From Agepedia

Jump to: navigation , search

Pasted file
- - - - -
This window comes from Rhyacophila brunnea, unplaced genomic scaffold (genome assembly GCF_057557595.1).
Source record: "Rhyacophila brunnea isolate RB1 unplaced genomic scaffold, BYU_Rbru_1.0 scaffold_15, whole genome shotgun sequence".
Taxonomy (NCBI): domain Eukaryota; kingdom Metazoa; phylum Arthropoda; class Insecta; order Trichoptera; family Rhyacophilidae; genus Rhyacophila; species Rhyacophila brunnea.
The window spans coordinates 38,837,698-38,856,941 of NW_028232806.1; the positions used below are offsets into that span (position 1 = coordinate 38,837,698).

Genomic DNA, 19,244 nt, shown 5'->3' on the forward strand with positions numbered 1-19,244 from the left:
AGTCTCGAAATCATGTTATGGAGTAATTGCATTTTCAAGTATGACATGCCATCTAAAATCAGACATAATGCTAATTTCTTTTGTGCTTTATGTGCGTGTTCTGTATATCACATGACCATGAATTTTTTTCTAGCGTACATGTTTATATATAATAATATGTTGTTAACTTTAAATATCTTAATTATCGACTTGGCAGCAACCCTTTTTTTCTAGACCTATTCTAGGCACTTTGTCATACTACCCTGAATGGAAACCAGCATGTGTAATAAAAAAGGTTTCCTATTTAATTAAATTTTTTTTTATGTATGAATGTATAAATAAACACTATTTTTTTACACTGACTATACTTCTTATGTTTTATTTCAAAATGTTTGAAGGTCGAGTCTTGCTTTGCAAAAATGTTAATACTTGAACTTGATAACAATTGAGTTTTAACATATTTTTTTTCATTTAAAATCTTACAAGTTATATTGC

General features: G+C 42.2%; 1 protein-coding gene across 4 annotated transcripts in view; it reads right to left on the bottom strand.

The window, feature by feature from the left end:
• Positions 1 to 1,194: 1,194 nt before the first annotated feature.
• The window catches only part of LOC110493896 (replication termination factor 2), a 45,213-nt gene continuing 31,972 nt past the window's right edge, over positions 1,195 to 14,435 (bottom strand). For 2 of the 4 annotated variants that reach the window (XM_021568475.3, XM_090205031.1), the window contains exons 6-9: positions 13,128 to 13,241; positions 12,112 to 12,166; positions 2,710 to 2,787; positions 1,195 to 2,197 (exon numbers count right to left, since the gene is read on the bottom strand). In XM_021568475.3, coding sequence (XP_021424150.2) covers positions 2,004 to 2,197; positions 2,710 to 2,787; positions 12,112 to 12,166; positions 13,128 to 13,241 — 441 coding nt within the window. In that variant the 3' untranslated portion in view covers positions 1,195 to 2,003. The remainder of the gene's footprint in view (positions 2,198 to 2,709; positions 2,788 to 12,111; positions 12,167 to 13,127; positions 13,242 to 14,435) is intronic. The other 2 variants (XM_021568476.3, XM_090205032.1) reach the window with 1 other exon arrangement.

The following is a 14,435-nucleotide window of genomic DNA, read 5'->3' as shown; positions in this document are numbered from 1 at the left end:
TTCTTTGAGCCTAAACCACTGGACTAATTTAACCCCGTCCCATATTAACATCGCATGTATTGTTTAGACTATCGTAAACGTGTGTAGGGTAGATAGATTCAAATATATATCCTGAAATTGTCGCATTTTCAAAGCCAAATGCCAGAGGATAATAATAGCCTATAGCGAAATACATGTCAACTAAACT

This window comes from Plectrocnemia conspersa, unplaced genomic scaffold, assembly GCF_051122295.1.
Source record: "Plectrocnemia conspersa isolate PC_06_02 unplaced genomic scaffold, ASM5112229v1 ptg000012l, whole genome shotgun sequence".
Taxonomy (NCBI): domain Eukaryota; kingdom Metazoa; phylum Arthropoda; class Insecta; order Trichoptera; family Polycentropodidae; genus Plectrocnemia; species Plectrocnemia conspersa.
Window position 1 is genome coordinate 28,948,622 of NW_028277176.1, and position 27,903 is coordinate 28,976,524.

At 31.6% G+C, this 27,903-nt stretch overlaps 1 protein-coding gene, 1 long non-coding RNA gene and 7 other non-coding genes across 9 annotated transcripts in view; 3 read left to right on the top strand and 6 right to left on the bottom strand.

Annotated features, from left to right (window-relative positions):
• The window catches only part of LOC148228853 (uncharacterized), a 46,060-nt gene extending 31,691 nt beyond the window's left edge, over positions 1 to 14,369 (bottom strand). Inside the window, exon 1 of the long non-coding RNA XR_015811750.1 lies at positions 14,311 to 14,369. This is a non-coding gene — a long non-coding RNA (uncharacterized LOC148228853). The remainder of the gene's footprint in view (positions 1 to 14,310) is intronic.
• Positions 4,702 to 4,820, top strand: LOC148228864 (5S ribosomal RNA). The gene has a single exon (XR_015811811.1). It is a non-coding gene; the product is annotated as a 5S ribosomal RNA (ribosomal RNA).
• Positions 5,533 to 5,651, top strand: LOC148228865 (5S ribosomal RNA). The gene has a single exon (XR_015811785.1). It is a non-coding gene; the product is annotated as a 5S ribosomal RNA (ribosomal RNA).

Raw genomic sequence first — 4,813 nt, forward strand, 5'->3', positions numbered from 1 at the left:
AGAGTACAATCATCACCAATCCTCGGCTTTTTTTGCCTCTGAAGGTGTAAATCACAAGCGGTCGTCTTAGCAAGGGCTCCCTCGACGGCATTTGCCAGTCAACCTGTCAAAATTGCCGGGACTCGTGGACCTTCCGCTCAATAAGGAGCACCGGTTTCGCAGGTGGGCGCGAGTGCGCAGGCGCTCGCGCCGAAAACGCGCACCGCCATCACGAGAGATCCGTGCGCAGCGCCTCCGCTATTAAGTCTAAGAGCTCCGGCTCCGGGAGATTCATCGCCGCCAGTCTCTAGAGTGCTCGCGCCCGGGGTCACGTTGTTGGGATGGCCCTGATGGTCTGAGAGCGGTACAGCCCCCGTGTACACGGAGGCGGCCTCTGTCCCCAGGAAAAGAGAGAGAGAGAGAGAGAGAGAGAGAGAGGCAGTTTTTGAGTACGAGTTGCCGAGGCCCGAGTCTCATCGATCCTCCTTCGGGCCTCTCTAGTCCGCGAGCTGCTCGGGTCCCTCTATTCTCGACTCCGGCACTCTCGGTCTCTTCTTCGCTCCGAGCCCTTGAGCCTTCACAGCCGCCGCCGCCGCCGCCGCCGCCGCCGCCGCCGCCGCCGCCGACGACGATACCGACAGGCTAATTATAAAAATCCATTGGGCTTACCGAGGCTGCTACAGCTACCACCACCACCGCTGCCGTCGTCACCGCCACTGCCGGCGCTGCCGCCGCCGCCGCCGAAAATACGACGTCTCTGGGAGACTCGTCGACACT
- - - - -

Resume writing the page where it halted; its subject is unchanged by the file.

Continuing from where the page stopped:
AMENDMENT, in law; the correction of any error committed in a process. An error in judgment cannot be amended, but an error after judgment may be. A writ of error must be brought by the party aggrieved by an error in judgment. Any error after judgment, in plea or otherwise, may always be amended, by leave of the court.Amendment, in parliament or congress, denotes an alteration made in the original draught of a bill, whilst it is passing through the houses. Amendments may be made so as totally to alter the nature of the proposition; and it is a way of getting rid of a proposition, by making it bear a sense different from what was intended by the movers, so that they vote against it themselves. A member who has spoken to the main question may speak again to the AMENDMENT. (See, for this and other points respecting amendments, both in England and the U. States, Jefferson's Manual of Parliamentary Practice, sect. 35.) The French Charte Constitutionette says, article 46,"Aucun ctmendement ne pent etre fait a une loi sHl n'a ete propose ou consenti par le roi, et sHl n'a ete renvoyS et discute dans les bureaux." AMERICA. Eastward of Asia, westward of Europe and Africa, between the Atlantic and Pacific oceans, lies the continent of America. It extends from lat. 56° S. to an unknown northern latitude, and consists of two great divisions, North and South America (q. v.), which are connected by the isthmus of Darien or Panama. The whole continent is upwards of 9,000 miles in length, and from 1,500 to 1,800 in average breadth. The number of square miles which it contains is stated differently by different authorities. Templemann gives 14,323,000; Balbi, 14,622,000; Graberg, 15,737,000; Hassel, 17,303,000. Between the two great divisions lie the West India islands (q. v.), extending from the gulf of Mexico and the Caribbean sea into the Atlantic.North America includes Greenland, belonging to Denmark; British America, which comprises New Britain, Upper Canada, Lower Canada, JNew Brunswick and JNova Scotia; the Russian possessions in the northwest; the United States; Mexico,, and Guatimala. The principal ranges of mountains are, the Alleghany mountains, the Rocky mountains, and the Cordilleras of Mexico. Some of the largest rivers are, the St. Lawrence, Mississippi, Missouri, Rio del Norte, Colorado, Arkansas, Red river and Ohio. North America contains the largest freshwater lakes on the globe; some of the most extensive are, lakes Superior, Huron, Michigan, Erie, Ontario, Winnipeg, Slave lake, Athapescow, Champlain and Nicaragua. The principal bays and gulfs are, Baffin's bay, Hudson's bay, James's ba}^, the gulf of St. Lawrence, Delaware bay, Chesapeake bay, the gulfs of Mexico and California, and the bays of Honduras and Campeachy. The most important islands are, Newfoundland, Cape Breton, St. John's, Rhode Island, Long Island and the Bermudas on the eastern coast; queen Charlotte's islands, Quadra and Vancouver's island, king George Ill's island, and the Fox islands on the western coast. South America comprises Colombia, Guiana, Brazil, Peru, Bolivia, Chili, Buenos Ayres, or the United Provinces of La Plata, and Patagonia. The principal range of mountains is the Andes. The largest rivers are, the Amazon, La Plata, Orinoco, Parana, Paraguay, Madeira, Tocantins, St. Francisco and Magdalena. There are few large lakes; some of the most considerable are, Maracaybo and Titicaca. The principal islands are, the Falkland islands, Terra del Fuego, Chiloe, Juan Fernandez and the Gallapagos.The coast of A. was explored to 72° N. lat. by Hearne, in 1770; to 69° N. by Mackenzie, in 1789; to 78° N., along the shore of Baffin's bay, by captain Ross, in 1818; but its northern boundary is lost in the arctic circle. Near the southern extremity of America, in the latitude of 54°, lie the straits named, from the first circumnavigator of the world, Magellan (q. v.), and beyond, the southern promontory of the Terra del Fuego, cape Horn.The contment of A. has been examined byEuropeans principally on the seaboard. Expeditions, however, have been made through its interior, in several directions: e. g. through North America, by captains Lewis and Clarke, in 1804; major Pike, in 1805; through Brazil, by Langsdorf. Grant, Mawe, Koste, Eschwege, the prince of Neuwied, Spix, Martius and others, especially by Alex, von Humboldt(q. v.)Tor the history of its aboriginal population, and its condition oefore the arrival of the Europeans, only a small portion of the existing materials have, as yet, been collected. Traditions, monuments and other circumstances seem to indicate a double emigration from the East,one across the Aleutian islands, another farther south, over the tract which occupied the present place of the Atlantic ocean, if such a tract ever existed, as many writers have imagined. Or are the earliest inhabitants of America, the Toltecas, in Mexico, descended from that branch of the Huns, who migrated to the northeast A. D. 100, and the nations of South America from a tribe of the Mexicans, driven southward by the plague, about the year 1050 ? More light, we hope, will be shed on this subject, especially on what respects North America, by the American antiquarian societies. From the first volume of the transactions of the one established at Worcester, in Massachusetts, it may be seen that those antiquities which pertain, in reality, to the North American Indians, consist, for the most part, of rude hatchets and knives of stone, of mortars for bruising maize, of arrowheads, and similar articles. A second class consists of articles which the natives received from the earliest settlers. They are frequently found in the graves of the Indians. There is a third and more interesting class, derived from the nation that built the forts or tumuli (graves, walls, artificial eminences, hearths, &c.) in North America. To judge from these works, this nation must have been far more civilized, and much better acquainted with the useful arts, than the present Indians. From the lofty trees with which they are overgrown, it is concluded that a long period must have elapsedperhaps 1000 yearssince the desertion of these fabrics, and the extinction of the people by whom they were constructed. They are found in the vicinity of each other, spread over the great plains, from the southern shore of lake Erie to the gulf of Mexico, generally in the neighborhood of the great rivers. Their structure is regular, and they have been supposed to warrant the opinion of the existence, in ancient times, of great cities along the Mississippi. The mummies, as they are called, or dried bodies, enveloped with coarse cloth, and found in some of the saltpetre caves of Kentucky, are worthy of attention. As we proceed farther south, these works increase in number and magnitude. Their traces may be followed, through the provinces of Texas and New Mexico, into South America.Although the accounts of the earliest generations of this quarter of the world are scanty and obscure, its later history is rich in occurrences. The Icelanders made a voyage, in 982, to Winland (the name given to the tract extending from Greenland to Labrador); and the Venetians gave some information respecting the West India islands (in maps of 1424); but America still remained a sealed book for Europe till the period of its discovery by Columbus (q. v.), in 1492. Besides several voyages which he made subsequently to this continent, it was visited by Amerigo Vespucci (from whom it takes its name), in 1499; by Sebastian Cabot, in 1497; by Cabral, m 1500 and by Balbao, in 1507. Shortly after followed the expeditions of Cortez, Fizar ro, &c. It is probable that the new vorld has not been inhabited more than 12 centuries. This circumstance, together with the oppression which the aborigines have suffered since the settlement of the whites in their country, will account for the smallness of their number.Equally obscure with the origin of the Americans are their various ramifications. Their different languages, stated by Franc. Lopez at 1500, have been resolved, by Alex, von Humboldt, into 2 original tongues, the Toltecan and the Apalachian. (See Indians.)Nature has cast the surface of the new world in larger forms, and endowed it with fresher vitality, at least in the warmer regions, than she has bestowed on the soil of the old world. A. has every variety of climate; but the climate generally differs from that of the eastern hemisphere, by a greater predominance of cold. It is calculated that the heat is at least 10 degrees less, than in the same parallels in the eastern continent. A. abounds in almost all the varieties of the animal, vegetable and mineral productions. It contains a great variety of wild animals; and, since its discovery, the various domestic animals of Europe have been introduced, and are now found in great abundance. In comparing animals of the same species, in the two continents, it has been found, in a majority of instances, where a difference in size has been ascertained, that the American animal is larger than that of the eastern continent. The birds are exceedingly numerous, and are said to be more beautiful in their plumage than those of Asia and Africa, but in their notes less melodious. The condor, which frequents the Andes of South America, holds, on account of its size, strength and rapacity, the preeminence over all the feathered creation. Reptiles are numerous, and many of them venomous. Insects abound, and, in many parts, are very offensive. The American waters are remarkable for the variety and abundance of their fish. A. produces every kind of grain, fruit, pulse, herbs, plants and flowers native to Europe, besides a great variety of others, as cacao, cinnamon, pepper, sarsaparilla, vanilla, scarlet dye, a great variety of balsams, mahogany, logwood, Brazilwood, sassafras, aloes, barks, gums, resins and medicinal herbs. This continent, particularly South America and Mexico, abounds in gold and silver. Since the discovery of the American mines, such ample supplies of these precious metals have been carried to Europe, that their value has become much diminished. A. also produces an abundance of copper, quicksilver, iron, antimony, sulphur, nitre, lead, loadstone, and marbles of every sort. It has various kinds of precious stones, as diamonds, rubies, emeralds, amethysts, alabaster, &c. The inhabitants may be div* led into 3 classes,Whites, Negroes and Indians. The whites are descendants of Europeans, who have migrated to A. since its discovery. The Negroes are mostly held in slavery, and are descendants of Africans, forced from their native country. The Indians are the aborigines, and generally savages. They are of copper complexion, fierce aspect, tall, straight, athletic, and capable of enduring great fatigue. They are hospitable and generous, faithful in their friendships, but implacable in their resentments. Their common occupations are hunting, fishing and war. At the time of the discovery of America, the natives, in some parts, particularly Mexico and Peru, were considerably advanced in civilization. For the most part, they continue a distinct people, and retain their savage customs; but, in some instances, they have mingled with the white population. The Indians still occupy the greater part of America. In North America, they possess almost all the country, except the southern and eastern parts; that is, the northern part of Spanish America, most of the territory of the U. States which lies west of the Mississippi, and nearly all the vast regions which lie north of the U. States' territory, and west of the St. Lawrence. Iri South America, they possess Patagonia, and most of the interior of the continent.The whites, who are descended from Spanish, Portuguese, British, French, Dutch, Danish, German and Russian colonists, 18* are estimated, by Humboldt, at 13,500,000 Indians,............8,600,000 Negroes,............6,500,000 Mixed races,..........6,500,000 The whole amount is over 35 millions: some think there are 40 millions of inhabitants ; but there is yet space and fertile soil for more than 500 millions. A great part of the Indians are subdued, and are included in the population of Mexico, Guatimala and the states of South America. The numbers of those who speak the different languages made use of in A., are thus distributed: English language, ..... 11,647,000 Spanish,...........10,174,000 Portuguese,..........3,740,000 Indian languages,......7,593,000 French language, ......1,242,000 Dutch, Danish, Swedish and Russian,......216,000 (See Carey and Lea's Historical, Chronological and Geographical American Atlas, &c, Philadelphia, 1825, fol.)See also the different names mentioned in this article. AMERICA, Geology of. The great leading features in the structure of the new world are,1st. The continuous belt of high mountains and plateaus traversing its western border, from Behring's straits to Terra del Fuego, forming the most uninterrupted extent of primitive mountains known. Their northern portion, consisting of the Rocky mountains, appears to be chiefly granitic, while, in the Cordilleras of Mexico, and the Andes of South America, the primitive strata are, for the most part, covered with immense accumulations of transition porphyries, trachytes and lavas, forming numerous volcanoes, many of which are in constant activity. 2dly. The wide expanse of low and generally plain country, that succeeds immediately on the west to the abovementioned zone of mountains, and through which, in both hemispheres, flow some of the most magnificent streams in the world. This region consists of immense deposits of newer rocks, over which is strewed every where, as with a mantle, the alluvial formation, or a covering of sand and gravel, with which are intermingled rolled masses of rocks. 3dly. The chain of mountains of lower elevation and inferior continuity, which forms the eastern boundary to the low country, and whose principal masses and highest points are composed of granite. 4thly. The clusters of islands occupying the seas between North and South America, which are, almost without exception, of a volcanic origin.The geological characterof A. partakes of the simplicity observable in her great mountain ranges, which obey highly uniform laws of arrangement, and are, in a measure, free from those interruptions which occur in Europe, arising out of its numerous chains, whose irregular and often contradictory structure it is frequently difficult to reconcile or explain. The two continents agree in the prevailing primitive character of their northern extremities, and in the prevalence of volcanoes about their equatorial and southern regions; and an investigation of their geological relations affords no grounds for the common opinion, that the new world is of a more recent origin than the old. For a more minute account of the geology of America, see North America, Mexico and South America*